The older larvae will eat the tissue from the flower heads, and these pests also promote Rhizopus fungi, which rots the flower heads before and during blooming. Yuck!
While parasitic wasps, and sometimes parasitic flies, tend to keep the moths at bay on wild plants, that may not happen in a residential garden.
Solution: Because pollinators swarm to sunflowers, and they’re often a source of food for humans as well as wildlife, letting nature take its course is often the best way to handle the moths.
This is easier to accept when you realize the moths tend to appear only sporadically, not every season or even on every plant.
I heed the advice of North Carolina State Extension entomology and plant pathology professor emeritus James Baker: “If the sunflower moth caterpillars have gotten ahead of these natural controls, I recommend destroying the infested heads by freezing, burying, or wrapping tightly and sending them to the dump to avoid damaging pollinators.”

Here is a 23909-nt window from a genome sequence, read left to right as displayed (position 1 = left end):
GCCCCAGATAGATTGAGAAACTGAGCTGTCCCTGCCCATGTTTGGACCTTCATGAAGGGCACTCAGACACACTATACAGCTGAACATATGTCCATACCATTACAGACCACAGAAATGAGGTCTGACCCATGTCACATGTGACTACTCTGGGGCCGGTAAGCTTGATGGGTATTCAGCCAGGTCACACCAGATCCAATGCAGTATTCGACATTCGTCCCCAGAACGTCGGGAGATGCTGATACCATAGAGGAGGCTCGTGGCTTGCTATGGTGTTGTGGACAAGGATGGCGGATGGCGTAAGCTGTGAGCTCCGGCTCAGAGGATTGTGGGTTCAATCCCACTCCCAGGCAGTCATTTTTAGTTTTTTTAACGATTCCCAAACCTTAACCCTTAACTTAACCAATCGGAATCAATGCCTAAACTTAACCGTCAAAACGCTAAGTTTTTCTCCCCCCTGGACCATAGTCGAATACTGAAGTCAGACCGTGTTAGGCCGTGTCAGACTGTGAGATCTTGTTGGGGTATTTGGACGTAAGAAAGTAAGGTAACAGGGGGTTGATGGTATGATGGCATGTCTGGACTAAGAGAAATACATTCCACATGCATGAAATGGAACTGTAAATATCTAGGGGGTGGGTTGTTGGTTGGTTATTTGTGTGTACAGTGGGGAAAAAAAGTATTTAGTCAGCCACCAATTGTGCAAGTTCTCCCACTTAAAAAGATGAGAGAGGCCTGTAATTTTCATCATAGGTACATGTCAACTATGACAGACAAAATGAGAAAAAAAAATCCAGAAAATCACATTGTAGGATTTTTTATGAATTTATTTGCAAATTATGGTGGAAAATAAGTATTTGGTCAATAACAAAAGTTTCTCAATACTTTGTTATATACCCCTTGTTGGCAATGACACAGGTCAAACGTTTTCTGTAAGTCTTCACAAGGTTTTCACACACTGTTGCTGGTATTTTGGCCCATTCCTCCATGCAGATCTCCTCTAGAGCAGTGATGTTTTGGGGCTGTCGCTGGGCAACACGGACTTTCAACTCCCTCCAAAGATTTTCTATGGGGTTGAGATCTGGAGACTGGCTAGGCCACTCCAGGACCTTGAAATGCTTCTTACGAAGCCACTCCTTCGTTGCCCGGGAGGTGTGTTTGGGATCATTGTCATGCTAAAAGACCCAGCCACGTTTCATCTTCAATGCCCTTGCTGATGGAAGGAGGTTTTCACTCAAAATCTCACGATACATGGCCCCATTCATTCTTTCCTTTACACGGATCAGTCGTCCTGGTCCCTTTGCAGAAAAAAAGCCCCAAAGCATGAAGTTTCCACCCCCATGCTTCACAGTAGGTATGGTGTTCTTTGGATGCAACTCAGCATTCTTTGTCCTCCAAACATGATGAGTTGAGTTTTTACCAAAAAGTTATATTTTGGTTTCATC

Be sure to dispose of infested plant waste in the trash in a sealed bag, not in the compost pile.
Baker goes on to say, “Sunflowers and other composites attract native bees, some of which are relatively rare and which would be on the endangered species lists if we knew enough about the bees to add them.”
If you feel you must spray – and I wouldn’t – Baker advises only spraying up until flower buds open, or waiting until after pollinators are likely to seek out the blooms.
Sunflower midges, Contarinia schulzi, will also lay their eggs rudely in the flower heads.
When the larvae hatch, they feed on the tiny bracts below the flower head, leaving that part of the plant brown and scarred. They also eat the developing seeds within the flower heads.